STL has created an application for the Virginia Holiday Travel Trends website. STL will enhance the current methodology for establishing congestion levels, experiment with new visualization techniques and will create the Travel Trends application and website for the 2014 Labor Day Weekend and 2014 Thanksgiving Holiday Period.
Evaluation of Operational Decisions and Impacts Using Travel Time Data
This project is a pilot study that uses travel data to evaluate the operational impacts of incidents, work zones, and weather events. For each of the event types, a set of performance measures and event evaluation tools (visual aids) has been identified and has been applied to one incident, one workzone, and one weather event. After receiving feedback from VDOT, the performance measures and visual aids are being applied to a second incident, workzone, and weather event. Travel time and volume data are the two main data sources used in this project; in addition, incident, workzone, weather data, local media reports, and others are also used. Along the way, challenges, lessons learned and steps needed for automating of the research work will be documented. Recommendations for enhancing the use of travel time data in operational decisions will be made.
The goal of this project is to see if it is possible to compute the Annual Hours of Truck Delay performance measure using only the general-purpose travel time data (that VDOT is using for other needs in the agency) and internal data sources. This will save VDOT money by eliminating the need to purchase additional specialized data from truck profile data. STL will use a one-time truck profile data purchase to calculate the Annual Hours of Truck Delay performance measure. STL will also compute the Annual Hours of Truck Delay performance measure using the regular data combined with the VDOT continuous count volume and classification data and, if necessary other data sources.
In collaboration with VDOT, STL will select an operational region, district, or metro region to act as first test case for developing a methodology for comprehensive data analysis for a larger geographical area. The traffic engineering analyses and performance measures planned are: list of bottlenecks, heat map of the peak period (or peak hour) of congestion, list of travel time indices for key commuter routes, list of buffer indices for key commuter routes. The work on this task will help VDOT get a comprehensive picture of traffic and congestion trends and will establish a methodology for calculating performance measures over a large geographical area.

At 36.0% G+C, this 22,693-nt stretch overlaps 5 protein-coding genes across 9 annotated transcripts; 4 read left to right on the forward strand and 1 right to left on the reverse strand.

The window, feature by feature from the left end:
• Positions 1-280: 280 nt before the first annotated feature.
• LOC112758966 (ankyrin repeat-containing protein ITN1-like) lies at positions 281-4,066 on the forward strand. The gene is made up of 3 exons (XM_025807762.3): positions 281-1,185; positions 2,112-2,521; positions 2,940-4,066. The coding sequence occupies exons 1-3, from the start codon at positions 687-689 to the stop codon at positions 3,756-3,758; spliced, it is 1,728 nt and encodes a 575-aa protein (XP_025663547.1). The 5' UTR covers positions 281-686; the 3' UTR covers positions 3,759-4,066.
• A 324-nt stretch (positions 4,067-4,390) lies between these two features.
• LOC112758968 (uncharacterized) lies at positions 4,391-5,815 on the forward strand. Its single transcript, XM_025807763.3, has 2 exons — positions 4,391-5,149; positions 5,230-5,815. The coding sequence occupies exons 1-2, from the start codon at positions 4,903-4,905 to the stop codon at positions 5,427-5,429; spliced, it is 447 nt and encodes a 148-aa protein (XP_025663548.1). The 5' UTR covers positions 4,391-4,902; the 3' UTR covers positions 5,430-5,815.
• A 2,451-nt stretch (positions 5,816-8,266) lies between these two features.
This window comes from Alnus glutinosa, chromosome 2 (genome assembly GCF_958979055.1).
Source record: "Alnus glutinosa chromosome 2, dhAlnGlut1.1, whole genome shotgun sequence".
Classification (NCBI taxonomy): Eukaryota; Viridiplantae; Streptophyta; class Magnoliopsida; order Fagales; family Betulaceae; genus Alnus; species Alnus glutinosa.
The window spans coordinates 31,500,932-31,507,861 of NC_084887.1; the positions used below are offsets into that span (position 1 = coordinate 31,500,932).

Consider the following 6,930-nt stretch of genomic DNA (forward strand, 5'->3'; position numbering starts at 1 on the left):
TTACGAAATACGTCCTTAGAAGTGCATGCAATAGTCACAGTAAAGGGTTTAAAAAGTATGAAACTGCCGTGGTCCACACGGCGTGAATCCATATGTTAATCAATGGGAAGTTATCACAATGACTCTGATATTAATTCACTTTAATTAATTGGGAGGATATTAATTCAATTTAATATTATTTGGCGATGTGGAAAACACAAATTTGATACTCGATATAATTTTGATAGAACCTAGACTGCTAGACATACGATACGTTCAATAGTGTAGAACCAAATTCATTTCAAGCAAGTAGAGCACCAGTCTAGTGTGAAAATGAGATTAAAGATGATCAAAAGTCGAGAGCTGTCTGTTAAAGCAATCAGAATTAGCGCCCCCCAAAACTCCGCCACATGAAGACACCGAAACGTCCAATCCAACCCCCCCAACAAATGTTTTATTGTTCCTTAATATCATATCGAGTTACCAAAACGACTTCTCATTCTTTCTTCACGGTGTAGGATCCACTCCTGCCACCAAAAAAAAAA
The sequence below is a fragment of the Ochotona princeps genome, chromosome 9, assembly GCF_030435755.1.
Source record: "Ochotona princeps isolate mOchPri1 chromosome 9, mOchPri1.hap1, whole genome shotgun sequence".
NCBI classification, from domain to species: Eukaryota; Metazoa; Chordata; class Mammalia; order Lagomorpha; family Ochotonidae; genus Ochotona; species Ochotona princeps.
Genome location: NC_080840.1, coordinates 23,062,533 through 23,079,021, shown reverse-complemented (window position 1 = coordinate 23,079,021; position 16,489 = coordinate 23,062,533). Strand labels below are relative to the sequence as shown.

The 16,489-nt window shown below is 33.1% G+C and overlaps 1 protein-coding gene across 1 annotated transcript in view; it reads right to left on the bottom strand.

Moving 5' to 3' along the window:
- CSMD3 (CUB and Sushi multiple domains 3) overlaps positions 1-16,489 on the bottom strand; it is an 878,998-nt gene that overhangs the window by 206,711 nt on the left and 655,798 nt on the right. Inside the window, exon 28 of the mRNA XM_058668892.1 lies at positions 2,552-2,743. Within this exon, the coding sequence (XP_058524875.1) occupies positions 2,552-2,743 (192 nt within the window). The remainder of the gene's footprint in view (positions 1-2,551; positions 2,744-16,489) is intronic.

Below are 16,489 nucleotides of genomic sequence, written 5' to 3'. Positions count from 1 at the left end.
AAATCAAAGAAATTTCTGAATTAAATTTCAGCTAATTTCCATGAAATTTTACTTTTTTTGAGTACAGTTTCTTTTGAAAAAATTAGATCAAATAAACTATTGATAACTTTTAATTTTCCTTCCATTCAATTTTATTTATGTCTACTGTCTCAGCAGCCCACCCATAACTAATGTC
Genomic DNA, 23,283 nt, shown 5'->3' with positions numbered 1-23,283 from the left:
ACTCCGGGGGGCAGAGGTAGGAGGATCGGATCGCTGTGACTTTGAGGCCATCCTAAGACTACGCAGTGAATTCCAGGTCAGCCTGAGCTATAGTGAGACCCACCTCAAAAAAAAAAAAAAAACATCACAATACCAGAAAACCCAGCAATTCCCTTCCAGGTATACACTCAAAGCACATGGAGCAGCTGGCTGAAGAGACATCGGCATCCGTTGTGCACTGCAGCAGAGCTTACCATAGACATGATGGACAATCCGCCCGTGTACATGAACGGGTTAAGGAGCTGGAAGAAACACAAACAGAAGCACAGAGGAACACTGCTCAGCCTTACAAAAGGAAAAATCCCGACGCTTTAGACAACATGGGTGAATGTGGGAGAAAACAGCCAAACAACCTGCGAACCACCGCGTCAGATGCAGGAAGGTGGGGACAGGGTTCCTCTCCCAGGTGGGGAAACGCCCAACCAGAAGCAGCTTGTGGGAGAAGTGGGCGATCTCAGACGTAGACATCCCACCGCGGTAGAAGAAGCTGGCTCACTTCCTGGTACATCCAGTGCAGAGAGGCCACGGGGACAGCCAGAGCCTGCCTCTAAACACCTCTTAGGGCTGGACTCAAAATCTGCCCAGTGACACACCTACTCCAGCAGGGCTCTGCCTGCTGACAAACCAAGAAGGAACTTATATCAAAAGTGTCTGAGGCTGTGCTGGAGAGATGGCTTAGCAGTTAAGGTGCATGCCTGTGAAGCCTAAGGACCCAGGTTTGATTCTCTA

Connected Vehicles Research
Working under a grant from the FHWA’s Exploratory Advanced Research Program, UVA CTS has spent two years developing and simulation testing a set of advanced algorithms to improve freeway merging using connected vehicle technology. The objective of the algorithms is to increase utilization of merging capacity in freeways, and also to reduce merging related incidents. The specific algorithms proposed for field testing at the UTC Virginia test beds are: Variable Speed Limit (VSL), Lane Changing Advisory (LCA), and Merging Control Algorithms (MCA). This project will test and validate the benefits of the developed algorithms using the UTC Virginia test bed in Blacksburg.
Infrastructure Safety Assessment Using Connected Vehicle Data
Transportation agencies devote significant resources to analyzing crash data to identify “hot spots” – locations which experience larger than normal number of accidents. The premise behind this project is that for every actual crash, there are numerous “near misses” where drivers’ take last second, extreme evasive action (such as swerving or skidding) to avoid a crash. This project will analyze data archived from the connected vehicle test bed to extract “near miss” maneuvers. This data will then be analyzed to identify hot spots that will be examined in terms of traditional crash data to determine if there is a correlation – thus pointing to the potential of this approach.
Infrastructure Pavement Assessment and Management Applications Enabled by the Connected Vehicles Environment Research Program – Phase I: Proof-of-Concept